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The Skaggs Institute for Chemical Biology
Scientific Report 1999-2000


Cancer, AIDS, Catalysis, and the Regulation of Genes: Building Molecules With Defined Functions


C.F. Barbas III, R. Lerner, R. Beerli, J. Berry, P. Blancafort, T. Bui, J. Chung, B. Dreier, M. Elia, R. Fuller, J. Flippin, S. Gobuty, C. Lund, L. Magnenat, J. McDunn, J. Neves, W. Notz, M. Popkov, C. Rader, R. Reisfeld, K. Sakthivel, D. Segal, D. Shabat, S. Sinha, J. Stege, P. Steinberger, F. Tanaka, J. Turner, J. Velker, S. von Berg, G. Zhong

The ability to directly design proteins that efficiently perform predefined tasks would have a profound impact on science and on the everyday life of human beings. Designer proteins might enable us to dissect biological pathways and mechanisms, rapidly create and synthesize new drugs, use natural resources efficiently, and create new agricultural products. These proteins might help explain our past and define our future.

Catalytic Antibodies

In our laboratory, we are extending and refining approaches to catalytic antibodies by using novel recombinant strategies coupled with reactive immunization, chemical-event selections, and the design of unique multiturnover selection chemistries. We are developing in vitro selection and evolutionary strategies as routes for obtaining antibodies of defined biological and chemical activity. This strategy involves the directed evolution of human as well as rodent and synthetic antibodies. Essentially, we are evolving proteins to function as efficient catalysts, a task that was performed naturally over eons, and one that we aim to complete in weeks. The approach is a blend of chemistry, enzymology, and molecular biology.

A major focus of our research is the development of strategies to produce antibodies that efficiently form and break carbon-carbon bonds. Much of this work centers on the chemistry of imines and enamines and the development of antibodies that use covalent catalysis. We are examining the aldol, the Michael, and the Diels-Alder reactions and related reactions such as the Mannich reaction. Many of these catalysts may someday be important in the synthesis of enantiomerically pure drugs. Using novel catalytic antibodies, we showed the efficient asymmetric synthesis and resolution of a variety of molecules, including tertiary and fluorinated aldols, carbohydrates, insect pheromones, and derivatives of the epothilone anticancer drugs.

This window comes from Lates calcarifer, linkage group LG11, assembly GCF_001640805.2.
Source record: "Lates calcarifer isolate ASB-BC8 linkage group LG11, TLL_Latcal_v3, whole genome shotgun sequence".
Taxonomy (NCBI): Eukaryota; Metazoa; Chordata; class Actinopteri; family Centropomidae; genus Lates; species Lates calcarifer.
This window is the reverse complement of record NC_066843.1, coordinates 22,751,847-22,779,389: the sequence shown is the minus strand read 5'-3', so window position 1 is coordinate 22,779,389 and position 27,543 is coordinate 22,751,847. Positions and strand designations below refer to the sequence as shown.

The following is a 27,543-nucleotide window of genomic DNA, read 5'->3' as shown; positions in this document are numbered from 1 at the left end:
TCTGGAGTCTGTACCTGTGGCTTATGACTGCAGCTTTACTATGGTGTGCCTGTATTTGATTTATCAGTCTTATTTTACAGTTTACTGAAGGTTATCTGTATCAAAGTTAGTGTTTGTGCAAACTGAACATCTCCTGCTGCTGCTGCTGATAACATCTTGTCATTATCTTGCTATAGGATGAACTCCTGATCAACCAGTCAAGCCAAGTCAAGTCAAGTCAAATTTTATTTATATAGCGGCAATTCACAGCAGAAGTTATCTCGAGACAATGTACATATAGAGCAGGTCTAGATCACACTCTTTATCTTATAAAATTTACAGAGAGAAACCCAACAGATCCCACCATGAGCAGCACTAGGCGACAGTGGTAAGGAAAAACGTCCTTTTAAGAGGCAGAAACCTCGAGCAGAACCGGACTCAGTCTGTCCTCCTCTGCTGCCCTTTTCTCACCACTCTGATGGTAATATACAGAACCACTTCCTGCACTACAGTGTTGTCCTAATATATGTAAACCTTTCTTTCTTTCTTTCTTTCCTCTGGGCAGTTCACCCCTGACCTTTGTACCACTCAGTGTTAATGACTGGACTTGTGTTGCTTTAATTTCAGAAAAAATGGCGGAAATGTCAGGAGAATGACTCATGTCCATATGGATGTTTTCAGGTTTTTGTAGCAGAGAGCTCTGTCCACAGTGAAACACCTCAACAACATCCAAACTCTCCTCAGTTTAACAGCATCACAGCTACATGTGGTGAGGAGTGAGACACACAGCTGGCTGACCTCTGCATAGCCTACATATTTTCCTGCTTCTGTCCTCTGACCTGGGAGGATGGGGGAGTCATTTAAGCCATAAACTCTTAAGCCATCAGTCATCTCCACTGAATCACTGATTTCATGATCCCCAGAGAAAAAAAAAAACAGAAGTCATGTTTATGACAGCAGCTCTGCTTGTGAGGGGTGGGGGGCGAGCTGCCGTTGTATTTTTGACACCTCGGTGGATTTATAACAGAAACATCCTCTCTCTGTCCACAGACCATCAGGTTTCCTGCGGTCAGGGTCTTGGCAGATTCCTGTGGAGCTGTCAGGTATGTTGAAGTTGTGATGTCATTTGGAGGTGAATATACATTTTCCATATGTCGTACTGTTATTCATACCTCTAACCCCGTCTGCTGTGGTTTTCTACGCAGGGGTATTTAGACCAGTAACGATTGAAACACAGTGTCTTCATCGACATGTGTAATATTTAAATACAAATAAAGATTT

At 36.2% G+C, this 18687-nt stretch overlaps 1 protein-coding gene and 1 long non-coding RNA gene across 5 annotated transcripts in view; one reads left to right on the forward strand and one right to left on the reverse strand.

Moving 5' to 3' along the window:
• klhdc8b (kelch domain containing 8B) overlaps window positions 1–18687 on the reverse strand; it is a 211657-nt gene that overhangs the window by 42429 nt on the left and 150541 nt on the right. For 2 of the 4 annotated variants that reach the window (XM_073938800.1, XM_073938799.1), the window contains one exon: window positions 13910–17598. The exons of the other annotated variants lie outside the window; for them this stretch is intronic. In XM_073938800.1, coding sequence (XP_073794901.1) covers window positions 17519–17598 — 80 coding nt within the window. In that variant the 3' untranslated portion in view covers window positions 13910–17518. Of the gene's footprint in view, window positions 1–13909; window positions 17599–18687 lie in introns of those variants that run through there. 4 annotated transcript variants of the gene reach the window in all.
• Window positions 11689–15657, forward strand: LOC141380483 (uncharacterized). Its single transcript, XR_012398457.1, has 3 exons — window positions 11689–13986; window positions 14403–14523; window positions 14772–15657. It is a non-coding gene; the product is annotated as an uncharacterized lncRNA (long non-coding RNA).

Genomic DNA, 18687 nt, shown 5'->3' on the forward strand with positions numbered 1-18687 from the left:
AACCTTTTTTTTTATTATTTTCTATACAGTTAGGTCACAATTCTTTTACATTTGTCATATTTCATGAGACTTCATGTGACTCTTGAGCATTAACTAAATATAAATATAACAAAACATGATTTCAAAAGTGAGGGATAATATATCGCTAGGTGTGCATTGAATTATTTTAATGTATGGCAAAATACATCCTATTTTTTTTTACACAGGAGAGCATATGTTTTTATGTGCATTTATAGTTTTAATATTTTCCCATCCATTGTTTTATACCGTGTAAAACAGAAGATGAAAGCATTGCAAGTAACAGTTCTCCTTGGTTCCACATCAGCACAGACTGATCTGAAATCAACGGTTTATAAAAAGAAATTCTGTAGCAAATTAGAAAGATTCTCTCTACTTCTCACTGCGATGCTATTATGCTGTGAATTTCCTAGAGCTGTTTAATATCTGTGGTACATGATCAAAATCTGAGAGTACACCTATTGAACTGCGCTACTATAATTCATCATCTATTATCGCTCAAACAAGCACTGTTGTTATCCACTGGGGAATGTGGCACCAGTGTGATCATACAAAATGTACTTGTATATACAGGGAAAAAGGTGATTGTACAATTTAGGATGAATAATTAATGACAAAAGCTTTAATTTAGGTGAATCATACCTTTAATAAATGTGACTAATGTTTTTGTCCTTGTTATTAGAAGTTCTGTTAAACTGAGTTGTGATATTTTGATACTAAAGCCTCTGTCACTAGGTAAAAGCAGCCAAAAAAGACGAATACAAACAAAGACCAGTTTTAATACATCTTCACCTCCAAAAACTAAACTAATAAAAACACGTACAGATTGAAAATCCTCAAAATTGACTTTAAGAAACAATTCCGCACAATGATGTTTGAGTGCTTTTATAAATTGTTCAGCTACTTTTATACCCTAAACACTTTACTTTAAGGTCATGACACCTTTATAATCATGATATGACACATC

This past year we reported a new approach to catalytic antibodies that involves combining transition-state theory with reactive immunization (Fig. 1). Using this approach, we produced a large array of highly active catalytic antibodies, including antibodies with stereoselectivities antipodal to our original aldolase antibodies. The catalytic proficiency of the best of these antibodies is almost 1014, a value 1000 times that of the best catalytic antibodies reported to date and overall the best of any man-made protein catalyst to date. These new catalysts have enabled S. Sinha, the Skaggs Institute, to develop new highly efficient syntheses of the anticancer epothilone drugs.

Catalysts Large And Small

Recently, we reported the chemical synthesis of a new class of DNA bases that can be used to construct proteinlike DNAs. These new bases contain side chains common to amino acids used by proteins. The bases have enabled us to begin to explore the versatility of functionalized DNA in catalysts and to create the first proteinlike DNA enzyme, a general-purpose RNA-cleaving enzyme that is superior to "natural" DNA enzymes.

To further explore the principles of catalysis, we are studying amine catalysis as a function of catalytic scaffold. Using insights garnered from our studies of aldolase antibodies, we prepared simple chiral amines to catalyze aldol and related imine and enamine chemical actions such as Diels-Alder reactions. We also studied small amine-bearing peptides that are catalytic. Attempts to create aldolase DNAs are in progress. Although aldolase antibodies are superior catalysts, the simpler catalysts are enabling us to measure the importance of pocket sequestration in catalysis (Fig. 2).

Targeting Cancer